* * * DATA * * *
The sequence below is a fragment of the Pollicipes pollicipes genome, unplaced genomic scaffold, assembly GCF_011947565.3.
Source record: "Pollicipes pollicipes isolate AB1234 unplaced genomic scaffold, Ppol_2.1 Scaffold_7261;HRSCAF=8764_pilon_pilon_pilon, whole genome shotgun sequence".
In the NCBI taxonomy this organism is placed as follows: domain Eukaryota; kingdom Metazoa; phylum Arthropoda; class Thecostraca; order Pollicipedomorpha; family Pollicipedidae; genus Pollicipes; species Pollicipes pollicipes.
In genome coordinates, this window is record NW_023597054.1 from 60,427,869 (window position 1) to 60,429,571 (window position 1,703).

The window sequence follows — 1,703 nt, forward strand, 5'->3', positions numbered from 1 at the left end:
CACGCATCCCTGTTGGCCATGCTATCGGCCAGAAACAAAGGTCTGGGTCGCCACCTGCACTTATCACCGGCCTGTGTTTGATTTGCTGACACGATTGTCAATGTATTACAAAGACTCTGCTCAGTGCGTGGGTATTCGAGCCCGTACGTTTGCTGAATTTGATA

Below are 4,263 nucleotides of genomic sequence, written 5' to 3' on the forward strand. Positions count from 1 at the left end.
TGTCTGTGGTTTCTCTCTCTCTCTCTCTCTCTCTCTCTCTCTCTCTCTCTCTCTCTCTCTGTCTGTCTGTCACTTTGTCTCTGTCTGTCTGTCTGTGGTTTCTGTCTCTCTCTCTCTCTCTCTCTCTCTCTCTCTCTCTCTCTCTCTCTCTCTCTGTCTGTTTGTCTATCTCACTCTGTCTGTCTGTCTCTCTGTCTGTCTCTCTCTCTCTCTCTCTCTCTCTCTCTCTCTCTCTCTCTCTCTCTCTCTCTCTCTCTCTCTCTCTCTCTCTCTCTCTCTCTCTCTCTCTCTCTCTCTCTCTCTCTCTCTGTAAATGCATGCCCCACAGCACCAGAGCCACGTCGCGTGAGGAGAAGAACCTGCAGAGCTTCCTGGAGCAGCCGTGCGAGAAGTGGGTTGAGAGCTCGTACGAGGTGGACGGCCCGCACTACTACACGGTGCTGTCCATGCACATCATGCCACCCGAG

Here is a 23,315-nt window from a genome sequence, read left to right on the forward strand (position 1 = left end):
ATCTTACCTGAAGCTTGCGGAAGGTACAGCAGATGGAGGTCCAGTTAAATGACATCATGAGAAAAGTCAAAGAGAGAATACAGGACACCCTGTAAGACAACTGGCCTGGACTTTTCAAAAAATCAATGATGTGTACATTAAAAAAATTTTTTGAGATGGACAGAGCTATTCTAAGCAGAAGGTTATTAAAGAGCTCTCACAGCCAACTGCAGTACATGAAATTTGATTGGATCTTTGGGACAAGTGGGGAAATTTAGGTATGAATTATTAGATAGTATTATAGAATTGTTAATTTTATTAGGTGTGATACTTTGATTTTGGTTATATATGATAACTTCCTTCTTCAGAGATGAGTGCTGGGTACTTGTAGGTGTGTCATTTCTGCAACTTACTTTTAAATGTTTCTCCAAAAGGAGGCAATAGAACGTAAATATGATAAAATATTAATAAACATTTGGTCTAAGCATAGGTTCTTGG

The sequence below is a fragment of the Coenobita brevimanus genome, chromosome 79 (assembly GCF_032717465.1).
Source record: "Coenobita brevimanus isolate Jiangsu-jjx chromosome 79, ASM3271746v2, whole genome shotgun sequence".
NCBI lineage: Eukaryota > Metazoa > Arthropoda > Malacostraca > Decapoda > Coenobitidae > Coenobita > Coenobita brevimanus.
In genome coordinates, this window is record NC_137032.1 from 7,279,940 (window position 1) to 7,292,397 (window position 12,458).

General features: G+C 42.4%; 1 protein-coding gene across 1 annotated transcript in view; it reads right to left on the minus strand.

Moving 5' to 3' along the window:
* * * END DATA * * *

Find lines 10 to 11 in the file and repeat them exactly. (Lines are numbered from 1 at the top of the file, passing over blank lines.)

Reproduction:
ATCTTACCTGAAGCTTGCGGAAGGTACAGCAGATGGAGGTCCAGTTAAATGACATCATGAGAAAAGTCAAAGAGAGAATACAGGACACCCTGTAAGACAACTGGCCTGGACTTTTCAAAAAATCAATGATGTGTACATTAAAAAAATTTTTTGAGATGGACAGAGCTATTCTAAGCAGAAGGTTATTAAAGAGCTCTCACAGCCAACTGCAGTACATGAAATTTGATTGGATCTTTGGGACAAGTGGGGAAATTTAGGTATGAATTATTAGATAGTATTATAGAATTGTTAATTTTATTAGGTGTGATACTTTGATTTTGGTTATATATGATAACTTCCTTCTTCAGAGATGAGTGCTGGGTACTTGTAGGTGTGTCATTTCTGCAACTTACTTTTAAATGTTTCTCCAAAAGGAGGCAATAGAACGTAAATATGATAAAATATTAATAAACATTTGGTCTAAGCATAGGTTCTTGG

The sequence below is a fragment of the Coenobita brevimanus genome, chromosome 79 (assembly GCF_032717465.1).